The Laureates

Copyright © Klaus Tschira Stiftung / Peter Badge

Vladimir Voevodsky †

Born 4 June 1966, Moscow, Russia
Died 30 September 2017, Princeton, New Jersey, USA

Fields Medal (2002) “especially for his work on motivic cohomology and homotopy theory for algebraic varieties and his proof of the Milnor conjecture.”

Nature published a comprehensive obituary reviewing the life and work of Vladimir Voevodsky.

Vladimir Voevodsky comes from a scientific household: his mother was a chemist, his father an experimental physicist. He began to study Mathematics at the Lomonossov Moscow State University, but, although his academic achievements were later accredited with a Bachelor of Science (1989) he actually gave up formal study. Instead, Voevodsky worked in algebraic geometry on his own. To learn, he sought direct contact with scientists, first of all with Yuri Shabat and later with Mikhail Kapranov (now at Yale University). Kapranov helped Voevodsky later to become a Ph.D. student at Harvard University in the USA where he wrote a doctoral thesis on “Homology of schemes and covariant motif” (Ph.D. 1992). His thesis advisor was David Kazhdan.

Voevodsky did research at the Institute for Advanced Study in Princeton (1992-93). He was a junior fellow of the Harvard Society of Fellows at Harvard University (1993- 96) and then associate professor at Northwestern University (1996-99). At the same time he was guest at Harvard (1996-97 and again 2006-08) and at the Max Planck Institute for Mathematics in Bonn (1996-97). He returned to the Institute for Advanced Study (1998-2001), where he has worked as a professor since 2002. Voevodsky has been a member of the European Academy of Sciences since 2003, and he holds an honorary degree from the Wuhan University, China (2004).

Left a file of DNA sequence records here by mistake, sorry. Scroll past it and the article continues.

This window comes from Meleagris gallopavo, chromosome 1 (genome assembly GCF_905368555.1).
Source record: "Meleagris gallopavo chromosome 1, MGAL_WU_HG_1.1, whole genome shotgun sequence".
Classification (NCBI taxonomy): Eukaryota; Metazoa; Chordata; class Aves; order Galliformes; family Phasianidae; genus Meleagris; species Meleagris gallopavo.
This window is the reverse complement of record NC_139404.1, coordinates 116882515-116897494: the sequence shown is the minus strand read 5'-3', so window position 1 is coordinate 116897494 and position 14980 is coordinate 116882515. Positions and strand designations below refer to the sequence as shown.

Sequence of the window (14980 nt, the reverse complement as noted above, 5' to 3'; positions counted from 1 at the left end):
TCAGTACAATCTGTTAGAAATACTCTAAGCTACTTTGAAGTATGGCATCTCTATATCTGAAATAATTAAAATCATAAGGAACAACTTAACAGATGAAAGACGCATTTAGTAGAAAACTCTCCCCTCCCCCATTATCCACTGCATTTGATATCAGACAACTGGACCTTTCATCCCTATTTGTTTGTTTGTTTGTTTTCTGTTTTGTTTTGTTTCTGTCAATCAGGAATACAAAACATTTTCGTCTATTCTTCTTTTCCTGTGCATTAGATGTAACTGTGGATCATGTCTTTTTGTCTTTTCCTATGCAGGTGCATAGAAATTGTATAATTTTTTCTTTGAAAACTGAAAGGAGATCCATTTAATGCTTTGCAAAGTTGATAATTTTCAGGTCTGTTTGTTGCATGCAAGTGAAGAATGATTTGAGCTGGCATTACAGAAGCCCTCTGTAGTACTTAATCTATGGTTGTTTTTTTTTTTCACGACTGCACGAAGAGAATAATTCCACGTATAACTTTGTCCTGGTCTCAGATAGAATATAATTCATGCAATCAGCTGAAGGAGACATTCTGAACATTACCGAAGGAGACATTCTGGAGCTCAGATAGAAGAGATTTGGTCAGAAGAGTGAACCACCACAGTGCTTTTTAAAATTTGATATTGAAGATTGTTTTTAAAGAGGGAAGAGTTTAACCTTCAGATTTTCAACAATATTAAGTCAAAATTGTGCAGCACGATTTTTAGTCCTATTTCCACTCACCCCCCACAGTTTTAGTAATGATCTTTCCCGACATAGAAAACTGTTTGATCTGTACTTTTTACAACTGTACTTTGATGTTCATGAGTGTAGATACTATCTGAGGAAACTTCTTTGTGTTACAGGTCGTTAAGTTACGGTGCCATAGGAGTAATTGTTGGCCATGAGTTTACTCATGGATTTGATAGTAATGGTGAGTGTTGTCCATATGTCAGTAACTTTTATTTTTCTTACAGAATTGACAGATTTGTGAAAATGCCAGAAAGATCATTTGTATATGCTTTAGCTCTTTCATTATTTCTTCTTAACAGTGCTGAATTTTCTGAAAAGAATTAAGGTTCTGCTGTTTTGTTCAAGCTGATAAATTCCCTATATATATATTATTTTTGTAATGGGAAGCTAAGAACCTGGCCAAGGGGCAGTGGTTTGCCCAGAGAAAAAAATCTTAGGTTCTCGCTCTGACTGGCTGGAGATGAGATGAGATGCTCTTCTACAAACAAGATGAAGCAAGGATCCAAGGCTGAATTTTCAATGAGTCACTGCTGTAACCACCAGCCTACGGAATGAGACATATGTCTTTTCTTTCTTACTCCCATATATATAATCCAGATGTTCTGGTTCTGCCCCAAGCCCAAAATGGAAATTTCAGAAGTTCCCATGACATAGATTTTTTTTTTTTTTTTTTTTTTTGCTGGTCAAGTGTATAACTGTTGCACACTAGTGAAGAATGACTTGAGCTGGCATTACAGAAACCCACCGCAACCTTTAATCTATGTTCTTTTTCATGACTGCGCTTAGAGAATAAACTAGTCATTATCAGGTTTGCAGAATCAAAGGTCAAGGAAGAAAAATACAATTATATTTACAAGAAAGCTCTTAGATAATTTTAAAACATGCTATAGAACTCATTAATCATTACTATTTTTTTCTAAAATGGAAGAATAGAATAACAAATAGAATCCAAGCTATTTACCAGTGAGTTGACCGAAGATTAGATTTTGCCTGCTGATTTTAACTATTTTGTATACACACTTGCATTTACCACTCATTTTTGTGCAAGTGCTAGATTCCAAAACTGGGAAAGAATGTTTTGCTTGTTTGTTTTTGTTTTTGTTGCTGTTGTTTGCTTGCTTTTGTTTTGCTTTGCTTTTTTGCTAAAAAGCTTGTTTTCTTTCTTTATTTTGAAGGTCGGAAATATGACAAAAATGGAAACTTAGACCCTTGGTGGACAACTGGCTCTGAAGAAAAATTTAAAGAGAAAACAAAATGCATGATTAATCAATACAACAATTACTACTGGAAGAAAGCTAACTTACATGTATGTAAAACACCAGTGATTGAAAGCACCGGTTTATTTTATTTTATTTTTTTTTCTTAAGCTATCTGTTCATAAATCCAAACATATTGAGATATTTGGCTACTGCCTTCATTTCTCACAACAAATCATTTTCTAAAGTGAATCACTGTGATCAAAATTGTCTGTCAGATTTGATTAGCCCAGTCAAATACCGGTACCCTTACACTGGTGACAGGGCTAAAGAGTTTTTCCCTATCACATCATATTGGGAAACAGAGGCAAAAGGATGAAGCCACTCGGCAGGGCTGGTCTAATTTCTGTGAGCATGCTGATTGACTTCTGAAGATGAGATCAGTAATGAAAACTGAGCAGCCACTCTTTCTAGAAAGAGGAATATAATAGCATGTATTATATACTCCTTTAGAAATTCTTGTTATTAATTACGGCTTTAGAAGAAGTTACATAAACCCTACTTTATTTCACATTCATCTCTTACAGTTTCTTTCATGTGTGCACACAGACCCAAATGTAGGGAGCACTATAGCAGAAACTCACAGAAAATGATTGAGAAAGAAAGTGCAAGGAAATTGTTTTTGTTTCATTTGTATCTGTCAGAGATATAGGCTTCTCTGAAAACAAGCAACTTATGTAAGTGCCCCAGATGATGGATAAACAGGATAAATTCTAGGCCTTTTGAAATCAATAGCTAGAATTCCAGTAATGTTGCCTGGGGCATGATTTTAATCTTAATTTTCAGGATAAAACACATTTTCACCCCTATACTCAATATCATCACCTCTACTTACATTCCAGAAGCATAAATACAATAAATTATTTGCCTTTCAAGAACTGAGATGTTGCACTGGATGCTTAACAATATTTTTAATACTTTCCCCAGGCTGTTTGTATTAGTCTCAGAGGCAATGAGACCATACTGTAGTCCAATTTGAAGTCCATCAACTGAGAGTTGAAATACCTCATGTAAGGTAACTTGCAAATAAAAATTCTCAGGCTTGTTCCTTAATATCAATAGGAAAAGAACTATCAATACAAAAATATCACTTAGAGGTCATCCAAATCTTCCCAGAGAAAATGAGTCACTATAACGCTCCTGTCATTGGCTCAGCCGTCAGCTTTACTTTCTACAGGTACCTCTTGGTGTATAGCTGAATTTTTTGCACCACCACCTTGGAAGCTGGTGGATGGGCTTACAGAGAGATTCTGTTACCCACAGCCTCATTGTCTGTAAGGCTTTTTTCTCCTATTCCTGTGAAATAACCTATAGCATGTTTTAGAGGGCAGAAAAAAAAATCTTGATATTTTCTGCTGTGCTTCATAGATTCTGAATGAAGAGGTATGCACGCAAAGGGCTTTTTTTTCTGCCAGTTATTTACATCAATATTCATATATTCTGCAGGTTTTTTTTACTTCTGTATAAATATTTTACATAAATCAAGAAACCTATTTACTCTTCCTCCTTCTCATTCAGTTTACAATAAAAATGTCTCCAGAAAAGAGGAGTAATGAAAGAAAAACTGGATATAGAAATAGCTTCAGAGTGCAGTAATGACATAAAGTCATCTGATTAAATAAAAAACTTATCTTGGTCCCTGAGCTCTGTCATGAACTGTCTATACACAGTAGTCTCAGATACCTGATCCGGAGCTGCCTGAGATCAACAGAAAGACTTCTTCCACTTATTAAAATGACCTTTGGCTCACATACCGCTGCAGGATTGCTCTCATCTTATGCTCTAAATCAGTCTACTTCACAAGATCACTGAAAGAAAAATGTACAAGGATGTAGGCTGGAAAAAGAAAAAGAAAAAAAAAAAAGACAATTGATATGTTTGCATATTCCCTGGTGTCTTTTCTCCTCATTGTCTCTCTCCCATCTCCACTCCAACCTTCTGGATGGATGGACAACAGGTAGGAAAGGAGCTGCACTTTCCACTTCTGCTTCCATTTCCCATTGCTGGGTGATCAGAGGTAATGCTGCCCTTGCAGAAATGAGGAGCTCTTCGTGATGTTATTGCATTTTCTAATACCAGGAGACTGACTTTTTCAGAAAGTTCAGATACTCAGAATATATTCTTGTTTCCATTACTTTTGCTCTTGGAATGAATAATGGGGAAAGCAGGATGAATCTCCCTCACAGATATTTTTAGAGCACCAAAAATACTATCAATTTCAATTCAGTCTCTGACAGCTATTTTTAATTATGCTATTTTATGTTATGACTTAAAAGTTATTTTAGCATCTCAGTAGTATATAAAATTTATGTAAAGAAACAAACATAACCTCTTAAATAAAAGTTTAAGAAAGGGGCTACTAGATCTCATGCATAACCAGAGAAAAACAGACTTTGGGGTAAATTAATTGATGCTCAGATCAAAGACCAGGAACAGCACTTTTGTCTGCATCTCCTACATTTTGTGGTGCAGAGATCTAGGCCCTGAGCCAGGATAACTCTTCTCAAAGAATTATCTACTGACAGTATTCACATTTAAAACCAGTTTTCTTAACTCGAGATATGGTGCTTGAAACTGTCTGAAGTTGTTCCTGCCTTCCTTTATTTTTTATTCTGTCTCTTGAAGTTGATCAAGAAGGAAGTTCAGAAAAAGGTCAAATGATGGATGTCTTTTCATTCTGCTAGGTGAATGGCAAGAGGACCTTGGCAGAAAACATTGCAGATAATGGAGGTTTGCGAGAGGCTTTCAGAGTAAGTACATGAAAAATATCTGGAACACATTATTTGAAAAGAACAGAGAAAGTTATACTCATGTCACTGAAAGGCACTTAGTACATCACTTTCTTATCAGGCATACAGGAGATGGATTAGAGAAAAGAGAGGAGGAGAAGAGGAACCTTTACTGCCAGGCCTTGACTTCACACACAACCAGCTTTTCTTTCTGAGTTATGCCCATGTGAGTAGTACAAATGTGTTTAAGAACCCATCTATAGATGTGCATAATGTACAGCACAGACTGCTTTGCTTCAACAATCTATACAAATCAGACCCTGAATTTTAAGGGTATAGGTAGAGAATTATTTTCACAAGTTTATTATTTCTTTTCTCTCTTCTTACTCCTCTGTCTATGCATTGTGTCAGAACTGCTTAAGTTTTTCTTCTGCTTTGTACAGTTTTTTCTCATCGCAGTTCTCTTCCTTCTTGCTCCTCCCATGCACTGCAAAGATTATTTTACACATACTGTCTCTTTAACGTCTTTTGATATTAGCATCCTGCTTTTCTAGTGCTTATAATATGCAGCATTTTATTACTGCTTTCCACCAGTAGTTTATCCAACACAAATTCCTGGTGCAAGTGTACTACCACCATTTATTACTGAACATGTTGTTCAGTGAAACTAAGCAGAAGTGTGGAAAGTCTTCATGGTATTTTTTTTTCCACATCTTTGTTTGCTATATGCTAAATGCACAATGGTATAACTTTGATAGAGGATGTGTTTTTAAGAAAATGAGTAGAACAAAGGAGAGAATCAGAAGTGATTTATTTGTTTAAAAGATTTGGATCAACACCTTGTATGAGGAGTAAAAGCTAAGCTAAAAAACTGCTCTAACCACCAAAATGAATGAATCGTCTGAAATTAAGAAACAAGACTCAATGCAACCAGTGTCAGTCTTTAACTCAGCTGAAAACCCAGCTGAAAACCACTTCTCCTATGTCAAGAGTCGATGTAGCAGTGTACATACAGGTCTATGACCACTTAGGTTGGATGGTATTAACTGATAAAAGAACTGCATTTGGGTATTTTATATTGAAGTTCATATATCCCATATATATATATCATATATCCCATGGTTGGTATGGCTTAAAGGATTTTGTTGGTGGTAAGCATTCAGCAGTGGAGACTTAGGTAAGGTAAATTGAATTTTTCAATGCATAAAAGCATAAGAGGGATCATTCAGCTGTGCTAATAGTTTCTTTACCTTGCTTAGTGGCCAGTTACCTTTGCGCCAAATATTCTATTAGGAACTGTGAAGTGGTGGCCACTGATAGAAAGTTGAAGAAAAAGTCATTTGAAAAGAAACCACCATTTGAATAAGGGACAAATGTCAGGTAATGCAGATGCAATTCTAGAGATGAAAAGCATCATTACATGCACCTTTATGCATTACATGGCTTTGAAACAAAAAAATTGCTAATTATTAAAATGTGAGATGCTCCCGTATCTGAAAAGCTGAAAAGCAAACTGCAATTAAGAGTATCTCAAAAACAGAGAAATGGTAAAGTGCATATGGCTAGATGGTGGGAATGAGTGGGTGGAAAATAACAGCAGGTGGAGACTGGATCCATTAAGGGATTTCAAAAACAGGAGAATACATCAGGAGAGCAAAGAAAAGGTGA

Vladimir Voevodsky has worked in many areas of mathematics. His earlier work was related to the ideas introduced by Alexander Grothendieck in his famous manuscript “Esquisse d’un Programme”, in particular to “Dessin d’enfant”, anabelian algebraic geometry and $\infty$-groupoids as models for homotopy types. From 1990 to 2009 most of Voevodsky’s work was related to the development of motivic homotopy theory. This development was in part guided and motivated by the conjectures of Beilinson and Lichtenbaum addressing the properties of hypothetical (at that time) “motivic cohomology”. In 1995 Voevodsky found a proof of Milnor’s Conjecture – a particular case of Beilinson-Lichtenbaum Conjectures on motivic cohomology with finite coefficients which earned him a Fields Medal in 2002. It took him about 12 years, from 1997 to 2009, to work out the details of the proof of the general Beilinson-Lichtenbaum Conjectures for finite coefficients which was published in Annals of Mathematics in 2011.

Since about 2002 Voevodsky has also been actively thinking about the problem of computer proof verification in pure mathematics. The first results in the form of the theory of univalent fibrations and its connection with type theory appeared in 2005 but it was only in the fall of 2009 that it became clear that the existing system of Coq is largely adequate for formalization of mathematics based on the univalent ideas. The Univalent Foundations program was formally announced by Voevodsky in the spring of 2010. Since then it has become the main focus of his mathematical work.